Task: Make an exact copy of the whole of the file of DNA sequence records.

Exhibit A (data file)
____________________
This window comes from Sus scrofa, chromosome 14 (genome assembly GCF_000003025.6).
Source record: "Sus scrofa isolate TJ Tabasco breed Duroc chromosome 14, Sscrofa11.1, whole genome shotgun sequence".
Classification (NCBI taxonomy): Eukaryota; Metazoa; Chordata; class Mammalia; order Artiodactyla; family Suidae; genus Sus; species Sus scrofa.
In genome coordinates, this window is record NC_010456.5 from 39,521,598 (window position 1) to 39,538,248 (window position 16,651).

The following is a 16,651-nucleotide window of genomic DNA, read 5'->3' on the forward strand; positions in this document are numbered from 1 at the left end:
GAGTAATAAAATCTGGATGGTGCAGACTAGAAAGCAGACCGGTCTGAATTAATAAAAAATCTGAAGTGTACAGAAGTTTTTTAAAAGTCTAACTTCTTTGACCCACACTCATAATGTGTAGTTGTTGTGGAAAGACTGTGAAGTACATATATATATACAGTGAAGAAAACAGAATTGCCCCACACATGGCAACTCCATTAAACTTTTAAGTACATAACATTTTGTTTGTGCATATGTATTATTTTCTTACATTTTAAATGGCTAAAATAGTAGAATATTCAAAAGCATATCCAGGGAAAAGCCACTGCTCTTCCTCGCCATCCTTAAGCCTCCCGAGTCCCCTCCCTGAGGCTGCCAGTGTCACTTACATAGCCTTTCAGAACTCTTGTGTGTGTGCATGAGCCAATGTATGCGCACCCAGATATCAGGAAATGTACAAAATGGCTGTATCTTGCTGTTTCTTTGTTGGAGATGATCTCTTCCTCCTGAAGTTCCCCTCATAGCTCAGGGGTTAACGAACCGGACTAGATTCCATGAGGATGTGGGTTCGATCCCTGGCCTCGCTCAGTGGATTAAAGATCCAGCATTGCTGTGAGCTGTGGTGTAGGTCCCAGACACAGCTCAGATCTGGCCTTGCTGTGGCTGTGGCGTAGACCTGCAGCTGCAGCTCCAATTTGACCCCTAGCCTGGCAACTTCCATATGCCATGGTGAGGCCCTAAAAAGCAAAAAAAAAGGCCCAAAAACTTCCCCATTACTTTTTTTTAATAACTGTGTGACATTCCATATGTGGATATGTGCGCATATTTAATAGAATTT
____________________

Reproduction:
This window comes from Sus scrofa, chromosome 14 (genome assembly GCF_000003025.6).
Source record: "Sus scrofa isolate TJ Tabasco breed Duroc chromosome 14, Sscrofa11.1, whole genome shotgun sequence".
Classification (NCBI taxonomy): Eukaryota; Metazoa; Chordata; class Mammalia; order Artiodactyla; family Suidae; genus Sus; species Sus scrofa.
In genome coordinates, this window is record NC_010456.5 from 39,521,598 (window position 1) to 39,538,248 (window position 16,651).

The following is a 16,651-nucleotide window of genomic DNA, read 5'->3' on the forward strand; positions in this document are numbered from 1 at the left end:
GAGTAATAAAATCTGGATGGTGCAGACTAGAAAGCAGACCGGTCTGAATTAATAAAAAATCTGAAGTGTACAGAAGTTTTTTAAAAGTCTAACTTCTTTGACCCACACTCATAATGTGTAGTTGTTGTGGAAAGACTGTGAAGTACATATATATATACAGTGAAGAAAACAGAATTGCCCCACACATGGCAACTCCATTAAACTTTTAAGTACATAACATTTTGTTTGTGCATATGTATTATTTTCTTACATTTTAAATGGCTAAAATAGTAGAATATTCAAAAGCATATCCAGGGAAAAGCCACTGCTCTTCCTCGCCATCCTTAAGCCTCCCGAGTCCCCTCCCTGAGGCTGCCAGTGTCACTTACATAGCCTTTCAGAACTCTTGTGTGTGTGCATGAGCCAATGTATGCGCACCCAGATATCAGGAAATGTACAAAATGGCTGTATCTTGCTGTTTCTTTGTTGGAGATGATCTCTTCCTCCTGAAGTTCCCCTCATAGCTCAGGGGTTAACGAACCGGACTAGATTCCATGAGGATGTGGGTTCGATCCCTGGCCTCGCTCAGTGGATTAAAGATCCAGCATTGCTGTGAGCTGTGGTGTAGGTCCCAGACACAGCTCAGATCTGGCCTTGCTGTGGCTGTGGCGTAGACCTGCAGCTGCAGCTCCAATTTGACCCCTAGCCTGGCAACTTCCATATGCCATGGTGAGGCCCTAAAAAGCAAAAAAAAAGGCCCAAAAACTTCCCCATTACTTTTTTTTAATAACTGTGTGACATTCCATATGTGGATATGTGCGCATATTTAATAGAATTT